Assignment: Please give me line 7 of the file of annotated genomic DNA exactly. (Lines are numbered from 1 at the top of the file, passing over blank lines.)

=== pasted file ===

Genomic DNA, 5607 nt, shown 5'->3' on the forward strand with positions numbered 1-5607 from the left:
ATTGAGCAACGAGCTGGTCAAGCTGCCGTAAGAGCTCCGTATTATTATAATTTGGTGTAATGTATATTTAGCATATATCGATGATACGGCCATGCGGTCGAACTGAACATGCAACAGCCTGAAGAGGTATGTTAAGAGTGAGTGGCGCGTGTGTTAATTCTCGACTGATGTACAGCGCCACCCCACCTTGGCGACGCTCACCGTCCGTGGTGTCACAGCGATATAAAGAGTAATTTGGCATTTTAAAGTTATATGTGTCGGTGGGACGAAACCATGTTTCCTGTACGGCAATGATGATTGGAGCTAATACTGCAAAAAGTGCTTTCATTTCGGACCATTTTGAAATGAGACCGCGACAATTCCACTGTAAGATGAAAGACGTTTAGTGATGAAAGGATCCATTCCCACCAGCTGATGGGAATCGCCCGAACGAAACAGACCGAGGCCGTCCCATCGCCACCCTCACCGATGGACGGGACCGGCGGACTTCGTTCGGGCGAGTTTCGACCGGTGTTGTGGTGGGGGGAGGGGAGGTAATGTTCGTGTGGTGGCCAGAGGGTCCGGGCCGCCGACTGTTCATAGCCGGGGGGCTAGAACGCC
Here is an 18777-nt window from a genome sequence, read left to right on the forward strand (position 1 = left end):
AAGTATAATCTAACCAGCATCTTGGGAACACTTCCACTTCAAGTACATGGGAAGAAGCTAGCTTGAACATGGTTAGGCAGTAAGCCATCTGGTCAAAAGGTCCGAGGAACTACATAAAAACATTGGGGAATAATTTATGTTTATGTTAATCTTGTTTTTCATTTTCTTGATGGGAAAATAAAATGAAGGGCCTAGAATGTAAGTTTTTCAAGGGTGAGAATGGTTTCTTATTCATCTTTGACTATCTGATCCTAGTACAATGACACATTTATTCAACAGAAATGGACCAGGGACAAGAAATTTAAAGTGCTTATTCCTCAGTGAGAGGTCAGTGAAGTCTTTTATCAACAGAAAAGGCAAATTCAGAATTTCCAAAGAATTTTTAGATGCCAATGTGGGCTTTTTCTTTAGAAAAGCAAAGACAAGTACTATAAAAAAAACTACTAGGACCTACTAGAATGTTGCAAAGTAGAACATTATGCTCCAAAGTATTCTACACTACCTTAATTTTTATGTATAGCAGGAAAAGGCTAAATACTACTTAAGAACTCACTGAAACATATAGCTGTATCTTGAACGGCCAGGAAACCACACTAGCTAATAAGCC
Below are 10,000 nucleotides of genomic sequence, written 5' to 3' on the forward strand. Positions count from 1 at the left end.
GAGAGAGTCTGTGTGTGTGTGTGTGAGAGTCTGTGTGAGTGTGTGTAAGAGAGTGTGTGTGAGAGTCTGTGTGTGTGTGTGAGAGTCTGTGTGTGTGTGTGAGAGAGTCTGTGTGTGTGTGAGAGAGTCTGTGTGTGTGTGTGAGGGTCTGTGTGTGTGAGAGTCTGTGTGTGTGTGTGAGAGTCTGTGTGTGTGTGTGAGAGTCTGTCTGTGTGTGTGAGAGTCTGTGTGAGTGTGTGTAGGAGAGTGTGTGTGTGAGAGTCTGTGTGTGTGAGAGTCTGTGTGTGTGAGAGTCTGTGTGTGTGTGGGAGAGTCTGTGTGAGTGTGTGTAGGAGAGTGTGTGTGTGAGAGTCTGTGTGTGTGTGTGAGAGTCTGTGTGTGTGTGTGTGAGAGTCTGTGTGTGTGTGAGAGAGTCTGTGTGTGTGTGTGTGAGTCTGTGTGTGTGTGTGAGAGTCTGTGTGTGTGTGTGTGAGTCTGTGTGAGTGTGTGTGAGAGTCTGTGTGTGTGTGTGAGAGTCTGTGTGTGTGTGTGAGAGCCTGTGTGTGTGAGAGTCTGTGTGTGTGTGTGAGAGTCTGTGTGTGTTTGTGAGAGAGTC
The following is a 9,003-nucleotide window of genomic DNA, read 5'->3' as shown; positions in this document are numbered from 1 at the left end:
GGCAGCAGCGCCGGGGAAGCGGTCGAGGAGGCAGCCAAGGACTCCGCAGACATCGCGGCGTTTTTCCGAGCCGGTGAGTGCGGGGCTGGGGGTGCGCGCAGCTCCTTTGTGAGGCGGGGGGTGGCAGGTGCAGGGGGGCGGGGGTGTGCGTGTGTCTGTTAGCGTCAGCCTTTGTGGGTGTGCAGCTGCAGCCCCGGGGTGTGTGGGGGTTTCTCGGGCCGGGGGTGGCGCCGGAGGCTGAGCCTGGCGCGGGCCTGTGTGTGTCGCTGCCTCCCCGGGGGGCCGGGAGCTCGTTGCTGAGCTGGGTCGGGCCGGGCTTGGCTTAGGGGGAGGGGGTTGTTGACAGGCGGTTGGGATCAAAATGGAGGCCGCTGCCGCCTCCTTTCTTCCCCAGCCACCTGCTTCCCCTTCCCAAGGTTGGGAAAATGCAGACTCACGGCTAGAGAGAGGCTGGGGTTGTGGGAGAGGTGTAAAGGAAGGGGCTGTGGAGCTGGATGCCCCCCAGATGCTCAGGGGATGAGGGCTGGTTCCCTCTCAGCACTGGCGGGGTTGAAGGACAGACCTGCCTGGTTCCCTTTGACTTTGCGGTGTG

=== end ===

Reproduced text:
The following is a 9,003-nucleotide window of genomic DNA, read 5'->3' as shown; positions in this document are numbered from 1 at the left end: